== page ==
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  • 29. At 7:13pm on 20 Jan 2010, ClassValedictorian wrote:

    I have always viewed Europe as something of a "neccessary evil" -as the old people say. We're not particularly fond of them and they aren't particularly fond of us but when the shit hits the fan, we share the same wants, needs, and aspirations so typical of western society and if one of us fails, so too will the other.

    Right now, European member states have dire priorities which include amoung others: the plumitting birthrate, very high levels of immigration, a dangerous rise in violent crime, radical islamists who hate your society living amongst you, and Russia sneering at every move Europe makes. The fact that they control your gas doesn't help the situation much either. In short, Europe's priorities are so imposing that they really can't afford to be destracted by America's adventures abroad.

    On the other hand, America seems to be just the opposite. We never have cared much about people over here. Preservation of Civilization is an almost unheard of term. If you work hard then you survive, if not then you go hungry, unhealthy and uneducated. It's that simple. Each for his own and every man for himself. So our priorities focus on pretty much everything the EU states don't focus on.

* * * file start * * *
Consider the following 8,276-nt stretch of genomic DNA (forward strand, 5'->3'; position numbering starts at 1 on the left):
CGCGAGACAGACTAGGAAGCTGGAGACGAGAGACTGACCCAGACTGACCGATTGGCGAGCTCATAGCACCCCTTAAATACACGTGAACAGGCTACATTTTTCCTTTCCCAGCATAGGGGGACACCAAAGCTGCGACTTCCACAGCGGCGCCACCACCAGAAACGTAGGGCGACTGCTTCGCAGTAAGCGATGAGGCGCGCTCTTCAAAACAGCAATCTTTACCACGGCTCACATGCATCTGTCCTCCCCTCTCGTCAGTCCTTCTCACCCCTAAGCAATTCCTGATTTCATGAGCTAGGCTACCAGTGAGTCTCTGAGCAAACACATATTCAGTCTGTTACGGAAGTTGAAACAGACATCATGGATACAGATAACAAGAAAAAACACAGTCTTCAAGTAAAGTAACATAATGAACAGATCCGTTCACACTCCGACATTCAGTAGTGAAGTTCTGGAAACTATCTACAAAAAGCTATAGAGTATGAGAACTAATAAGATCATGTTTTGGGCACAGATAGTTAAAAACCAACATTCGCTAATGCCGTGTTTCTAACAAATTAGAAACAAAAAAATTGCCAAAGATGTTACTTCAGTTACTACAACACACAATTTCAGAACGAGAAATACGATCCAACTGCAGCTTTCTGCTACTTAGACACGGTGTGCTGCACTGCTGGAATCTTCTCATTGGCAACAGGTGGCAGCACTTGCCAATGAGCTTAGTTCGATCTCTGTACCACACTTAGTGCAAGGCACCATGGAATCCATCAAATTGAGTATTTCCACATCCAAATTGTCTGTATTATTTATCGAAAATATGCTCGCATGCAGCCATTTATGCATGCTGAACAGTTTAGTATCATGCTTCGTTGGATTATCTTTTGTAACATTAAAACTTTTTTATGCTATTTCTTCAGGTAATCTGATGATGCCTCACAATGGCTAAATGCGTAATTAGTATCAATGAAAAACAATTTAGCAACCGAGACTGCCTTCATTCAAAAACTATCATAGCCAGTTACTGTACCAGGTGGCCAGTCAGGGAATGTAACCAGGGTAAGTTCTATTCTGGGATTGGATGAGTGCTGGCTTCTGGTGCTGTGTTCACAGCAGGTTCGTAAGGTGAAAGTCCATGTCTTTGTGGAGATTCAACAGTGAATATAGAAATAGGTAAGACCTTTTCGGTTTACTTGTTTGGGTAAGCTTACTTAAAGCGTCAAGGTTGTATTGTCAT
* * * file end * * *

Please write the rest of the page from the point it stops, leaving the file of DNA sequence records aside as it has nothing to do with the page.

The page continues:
We're not completely adverse though. The Marshall plan helped greatly to rebuild Europe after WWII. Alliances forged in that time have helped during the Cold War to expand civil rights, democracy, and personal liberty on a scale never seen before. NATO has allowed us to watch each other's back, even if it is us who are on the offensive. Together we have built the International Space Station, widely regarded as the most impressive engineering masterpiece of our time.

    America exists because of Europe and Europe is free and prosperous because of America. We've become like conjoined twins that share the same sexual organs but one is straight and the other is gay (I know that's a really bad analogy, but come on...it's fitting). I don't expect Europe to adore President Obama or tag along like a lackey, but I don't expect NATO members to back out on our alliance either. Nor do I expect America to make important decisions unilaterally in the future without consulting our allies first. But through all our discontent with each other, I think it's safe to say that America's best interests always lie with Europe. After all, the only countries in the world that we can truly call "friendly countries" are the European countries.